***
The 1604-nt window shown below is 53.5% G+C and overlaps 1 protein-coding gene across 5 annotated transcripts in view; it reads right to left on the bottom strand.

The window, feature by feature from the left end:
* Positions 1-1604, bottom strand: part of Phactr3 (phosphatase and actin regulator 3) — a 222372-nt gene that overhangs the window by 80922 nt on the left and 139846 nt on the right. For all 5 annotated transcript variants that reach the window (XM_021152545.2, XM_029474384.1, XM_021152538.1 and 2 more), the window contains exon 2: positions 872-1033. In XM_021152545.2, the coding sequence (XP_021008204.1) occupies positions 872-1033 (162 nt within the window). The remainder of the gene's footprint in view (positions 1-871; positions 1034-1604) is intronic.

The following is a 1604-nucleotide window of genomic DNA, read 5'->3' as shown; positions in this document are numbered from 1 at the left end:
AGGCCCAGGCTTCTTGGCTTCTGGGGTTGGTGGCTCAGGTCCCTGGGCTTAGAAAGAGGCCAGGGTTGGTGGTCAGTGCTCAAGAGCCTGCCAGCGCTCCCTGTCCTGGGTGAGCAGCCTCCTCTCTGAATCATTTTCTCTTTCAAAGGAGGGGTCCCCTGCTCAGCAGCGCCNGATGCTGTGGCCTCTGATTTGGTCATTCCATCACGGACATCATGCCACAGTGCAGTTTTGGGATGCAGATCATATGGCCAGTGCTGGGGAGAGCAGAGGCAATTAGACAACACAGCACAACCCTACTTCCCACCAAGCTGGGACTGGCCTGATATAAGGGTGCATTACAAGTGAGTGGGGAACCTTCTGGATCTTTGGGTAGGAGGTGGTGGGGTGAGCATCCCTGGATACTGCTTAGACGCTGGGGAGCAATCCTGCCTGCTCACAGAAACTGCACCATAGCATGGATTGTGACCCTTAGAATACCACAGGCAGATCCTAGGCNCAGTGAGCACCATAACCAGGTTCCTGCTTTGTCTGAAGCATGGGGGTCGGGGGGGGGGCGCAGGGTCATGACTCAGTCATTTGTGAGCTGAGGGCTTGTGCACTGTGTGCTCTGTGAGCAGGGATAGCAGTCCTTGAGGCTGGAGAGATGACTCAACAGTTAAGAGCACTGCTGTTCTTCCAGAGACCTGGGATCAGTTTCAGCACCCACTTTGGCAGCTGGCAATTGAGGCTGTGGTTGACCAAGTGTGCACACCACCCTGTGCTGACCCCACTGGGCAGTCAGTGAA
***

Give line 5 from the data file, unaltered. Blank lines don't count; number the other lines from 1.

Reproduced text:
AGGCCCAGGCTTCTTGGCTTCTGGGGTTGGTGGCTCAGGTCCCTGGGCTTAGAAAGAGGCCAGGGTTGGTGGTCAGTGCTCAAGAGCCTGCCAGCGCTCCCTGTCCTGGGTGAGCAGCCTCCTCTCTGAATCATTTTCTCTTTCAAAGGAGGGGTCCCCTGCTCAGCAGCGCCNGATGCTGTGGCCTCTGATTTGGTCATTCCATCACGGACATCATGCCACAGTGCAGTTTTGGGATGCAGATCATATGGCCAGTGCTGGGGAGAGCAGAGGCAATTAGACAACACAGCACAACCCTACTTCCCACCAAGCTGGGACTGGCCTGATATAAGGGTGCATTACAAGTGAGTGGGGAACCTTCTGGATCTTTGGGTAGGAGGTGGTGGGGTGAGCATCCCTGGATACTGCTTAGACGCTGGGGAGCAATCCTGCCTGCTCACAGAAACTGCACCATAGCATGGATTGTGACCCTTAGAATACCACAGGCAGATCCTAGGCNCAGTGAGCACCATAACCAGGTTCCTGCTTTGTCTGAAGCATGGGGGTCGGGGGGGGGGCGCAGGGTCATGACTCAGTCATTTGTGAGCTGAGGGCTTGTGCACTGTGTGCTCTGTGAGCAGGGATAGCAGTCCTTGAGGCTGGAGAGATGACTCAACAGTTAAGAGCACTGCTGTTCTTCCAGAGACCTGGGATCAGTTTCAGCACCCACTTTGGCAGCTGGCAATTGAGGCTGTGGTTGACCAAGTGTGCACACCACCCTGTGCTGACCCCACTGGGCAGTCAGTGAA